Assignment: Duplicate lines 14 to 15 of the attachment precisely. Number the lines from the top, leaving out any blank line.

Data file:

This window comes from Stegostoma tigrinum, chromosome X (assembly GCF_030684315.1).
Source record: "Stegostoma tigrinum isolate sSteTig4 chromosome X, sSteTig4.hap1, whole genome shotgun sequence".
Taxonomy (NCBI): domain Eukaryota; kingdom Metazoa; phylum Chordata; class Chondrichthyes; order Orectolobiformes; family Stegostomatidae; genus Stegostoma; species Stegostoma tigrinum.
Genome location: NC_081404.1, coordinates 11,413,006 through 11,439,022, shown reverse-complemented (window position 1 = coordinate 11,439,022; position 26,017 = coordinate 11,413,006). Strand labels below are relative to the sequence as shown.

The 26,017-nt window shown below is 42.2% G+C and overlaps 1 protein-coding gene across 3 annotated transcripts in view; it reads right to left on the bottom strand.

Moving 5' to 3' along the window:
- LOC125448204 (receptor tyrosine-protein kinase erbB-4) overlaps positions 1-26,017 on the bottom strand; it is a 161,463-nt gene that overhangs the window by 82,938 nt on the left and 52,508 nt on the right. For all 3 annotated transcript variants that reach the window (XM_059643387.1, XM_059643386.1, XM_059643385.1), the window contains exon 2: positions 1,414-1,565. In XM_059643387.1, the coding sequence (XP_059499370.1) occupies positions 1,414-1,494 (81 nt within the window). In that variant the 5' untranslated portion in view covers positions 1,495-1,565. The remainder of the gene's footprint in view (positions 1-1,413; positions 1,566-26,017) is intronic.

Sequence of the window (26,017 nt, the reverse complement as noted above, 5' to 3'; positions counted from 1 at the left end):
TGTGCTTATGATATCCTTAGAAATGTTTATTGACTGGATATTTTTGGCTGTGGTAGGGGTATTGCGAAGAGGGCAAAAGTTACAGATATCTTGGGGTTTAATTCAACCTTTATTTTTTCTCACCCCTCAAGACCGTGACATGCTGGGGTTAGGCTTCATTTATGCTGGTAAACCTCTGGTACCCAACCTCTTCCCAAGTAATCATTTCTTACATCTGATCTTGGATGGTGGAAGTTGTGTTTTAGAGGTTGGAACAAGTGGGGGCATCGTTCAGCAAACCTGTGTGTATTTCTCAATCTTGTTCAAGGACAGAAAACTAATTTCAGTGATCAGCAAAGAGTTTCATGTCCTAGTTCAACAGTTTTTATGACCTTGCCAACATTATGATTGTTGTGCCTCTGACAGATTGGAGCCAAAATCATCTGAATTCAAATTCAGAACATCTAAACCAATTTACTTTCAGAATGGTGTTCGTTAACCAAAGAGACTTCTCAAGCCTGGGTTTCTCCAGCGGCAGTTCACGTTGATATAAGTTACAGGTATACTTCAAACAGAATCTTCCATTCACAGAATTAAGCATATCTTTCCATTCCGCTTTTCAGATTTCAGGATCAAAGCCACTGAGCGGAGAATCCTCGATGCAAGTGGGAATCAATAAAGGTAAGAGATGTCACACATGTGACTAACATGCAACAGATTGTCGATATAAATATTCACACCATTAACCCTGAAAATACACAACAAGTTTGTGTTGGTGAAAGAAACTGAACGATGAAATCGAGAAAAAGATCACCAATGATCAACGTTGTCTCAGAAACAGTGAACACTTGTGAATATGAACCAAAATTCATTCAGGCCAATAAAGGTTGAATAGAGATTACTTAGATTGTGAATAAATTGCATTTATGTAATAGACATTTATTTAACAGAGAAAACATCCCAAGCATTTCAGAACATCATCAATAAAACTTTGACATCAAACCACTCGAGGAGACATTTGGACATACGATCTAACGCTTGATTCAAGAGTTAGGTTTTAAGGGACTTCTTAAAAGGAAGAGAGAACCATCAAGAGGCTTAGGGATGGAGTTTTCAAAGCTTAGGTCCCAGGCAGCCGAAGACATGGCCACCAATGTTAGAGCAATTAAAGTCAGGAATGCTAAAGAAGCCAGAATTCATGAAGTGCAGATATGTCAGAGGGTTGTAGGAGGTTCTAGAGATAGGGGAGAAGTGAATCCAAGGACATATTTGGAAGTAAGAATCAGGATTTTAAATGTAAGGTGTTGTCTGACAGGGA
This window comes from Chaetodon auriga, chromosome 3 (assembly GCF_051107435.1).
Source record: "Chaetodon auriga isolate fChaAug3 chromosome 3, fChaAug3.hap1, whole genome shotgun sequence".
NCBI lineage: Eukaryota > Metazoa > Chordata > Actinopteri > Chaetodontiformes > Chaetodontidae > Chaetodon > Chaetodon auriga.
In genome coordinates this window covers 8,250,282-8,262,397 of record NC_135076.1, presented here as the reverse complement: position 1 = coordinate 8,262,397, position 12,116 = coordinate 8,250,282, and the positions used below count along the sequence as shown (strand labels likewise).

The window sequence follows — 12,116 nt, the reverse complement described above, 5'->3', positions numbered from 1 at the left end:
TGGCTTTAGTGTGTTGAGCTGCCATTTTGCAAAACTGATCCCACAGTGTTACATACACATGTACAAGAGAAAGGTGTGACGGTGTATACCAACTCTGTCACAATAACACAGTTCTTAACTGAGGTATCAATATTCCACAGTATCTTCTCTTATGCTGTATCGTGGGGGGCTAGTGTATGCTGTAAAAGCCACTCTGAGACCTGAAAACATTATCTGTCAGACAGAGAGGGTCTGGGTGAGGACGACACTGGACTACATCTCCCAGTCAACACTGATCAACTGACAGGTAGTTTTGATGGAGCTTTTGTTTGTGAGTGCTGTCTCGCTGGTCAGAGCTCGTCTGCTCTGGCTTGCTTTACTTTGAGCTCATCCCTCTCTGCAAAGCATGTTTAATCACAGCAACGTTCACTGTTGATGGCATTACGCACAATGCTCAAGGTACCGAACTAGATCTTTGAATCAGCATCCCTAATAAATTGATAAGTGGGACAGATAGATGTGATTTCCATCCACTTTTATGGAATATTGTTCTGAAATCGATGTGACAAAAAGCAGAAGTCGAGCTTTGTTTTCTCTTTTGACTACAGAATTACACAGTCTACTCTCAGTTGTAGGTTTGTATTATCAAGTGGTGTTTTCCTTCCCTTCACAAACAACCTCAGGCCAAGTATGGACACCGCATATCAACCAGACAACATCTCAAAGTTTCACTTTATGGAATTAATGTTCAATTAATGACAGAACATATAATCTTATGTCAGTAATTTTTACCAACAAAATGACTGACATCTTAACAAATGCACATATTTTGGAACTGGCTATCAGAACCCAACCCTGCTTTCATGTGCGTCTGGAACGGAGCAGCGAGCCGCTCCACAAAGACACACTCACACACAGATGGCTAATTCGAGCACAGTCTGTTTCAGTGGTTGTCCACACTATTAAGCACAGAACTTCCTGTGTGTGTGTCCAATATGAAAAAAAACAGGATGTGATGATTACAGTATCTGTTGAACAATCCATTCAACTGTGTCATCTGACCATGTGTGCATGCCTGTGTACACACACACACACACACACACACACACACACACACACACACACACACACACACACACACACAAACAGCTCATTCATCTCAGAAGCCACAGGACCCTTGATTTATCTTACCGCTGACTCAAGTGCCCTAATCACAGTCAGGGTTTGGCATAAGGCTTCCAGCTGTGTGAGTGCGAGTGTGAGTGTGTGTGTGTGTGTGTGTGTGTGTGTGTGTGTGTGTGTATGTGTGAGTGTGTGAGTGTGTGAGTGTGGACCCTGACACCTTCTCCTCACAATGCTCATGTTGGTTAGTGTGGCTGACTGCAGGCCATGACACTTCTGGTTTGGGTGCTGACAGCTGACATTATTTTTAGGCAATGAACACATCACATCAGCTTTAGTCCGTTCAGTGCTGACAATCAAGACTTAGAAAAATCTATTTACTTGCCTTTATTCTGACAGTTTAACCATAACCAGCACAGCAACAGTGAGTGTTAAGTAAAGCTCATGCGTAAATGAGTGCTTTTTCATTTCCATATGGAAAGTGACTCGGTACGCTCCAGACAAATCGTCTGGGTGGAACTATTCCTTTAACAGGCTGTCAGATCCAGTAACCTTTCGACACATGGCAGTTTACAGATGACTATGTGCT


The window sequence follows — 12,116 nt, the reverse complement described above, 5'->3', positions numbered from 1 at the left end:
TGGCTTTAGTGTGTTGAGCTGCCATTTTGCAAAACTGATCCCACAGTGTTACATACACATGTACAAGAGAAAGGTGTGACGGTGTATACCAACTCTGTCACAATAACACAGTTCTTAACTGAGGTATCAATATTCCACAGTATCTTCTCTTATGCTGTATCGTGGGGGGCTAGTGTATGCTGTAAAAGCCACTCTGAGACCTGAAAACATTATCTGTCAGACAGAGAGGGTCTGGGTGAGGACGACACTGGACTACATCTCCCAGTCAACACTGATCAACTGACAGGTAGTTTTGATGGAGCTTTTGTTTGTGAGTGCTGTCTCGCTGGTCAGAGCTCGTCTGCTCTGGCTTGCTTTACTTTGAGCTCATCCCTCTCTGCAAAGCATGTTTAATCACAGCAACGTTCACTGTTGATGGCATTACGCACAATGCTCAAGGTACCGAACTAGATCTTTGAATCAGCATCCCTAATAAATTGATAAGTGGGACAGATAGATGTGATTTCCATCCACTTTTATGGAATATTGTTCTGAAATCGATGTGACAAAAAGCAGAAGTCGAGCTTTGTTTTCTCTTTTGACTACAGAATTACACAGTCTACTCTCAGTTGTAGGTTTGTATTATCAAGTGGTGTTTTCCTTCCCTTCACAAACAACCTCAGGCCAAGTATGGACACCGCATATCAACCAGACAACATCTCAAAGTTTCACTTTATGGAATTAATGTTCAATTAATGACAGAACATATAATCTTATGTCAGTAATTTTTACCAACAAAATGACTGACATCTTAACAAATGCACATATTTTGGAACTGGCTATCAGAACCCAACCCTGCTTTCATGTGCGTCTGGAACGGAGCAGCGAGCCGCTCCACAAAGACACACTCACACACAGATGGCTAATTCGAGCACAGTCTGTTTCAGTGGTTGTCCACACTATTAAGCACAGAACTTCCTGTGTGTGTGTCCAATATGAAAAAAAACAGGATGTGATGATTACAGTATCTGTTGAACAATCCATTCAACTGTGTCATCTGACCATGTGTGCATGCCTGTGTACACACACACACACACACACACACACACACACACACACACACACACACACACACACACACACAAACAGCTCATTCATCTCAGAAGCCACAGGACCCTTGATTTATCTTACCGCTGACTCAAGTGCCCTAATCACAGTCAGGGTTTGGCATAAGGCTTCCAGCTGTGTGAGTGCGAGTGTGAGTGTGTGTGTGTGTGTGTGTGTGTGTGTGTGTGTGTGTGTATGTGTGAGTGTGTGAGTGTGTGAGTGTGGACCCTGACACCTTCTCCTCACAATGCTCATGTTGGTTAGTGTGGCTGACTGCAGGCCATGACACTTCTGGTTTGGGTGCTGACAGCTGACATTATTTTTAGGCAATGAACACATCACATCAGCTTTAGTCCGTTCAGTGCTGACAATCAAGACTTAGAAAAATCTATTTACTTGCCTTTATTCTGACAGTTTAACCATAACCAGCACAGCAACAGTGAGTGTTAAGTAAAGCTCATGCGTAAATGAGTGCTTTTTCATTTCCATATGGAAAGTGACTCGGTACGCTCCAGACAAATCGTCTGGGTGGAACTATTCCTTTAACAGGCTGTCAGATCCAGTAACCTTTCGACACATGGCAGTTTACAGATGACTATGTGCT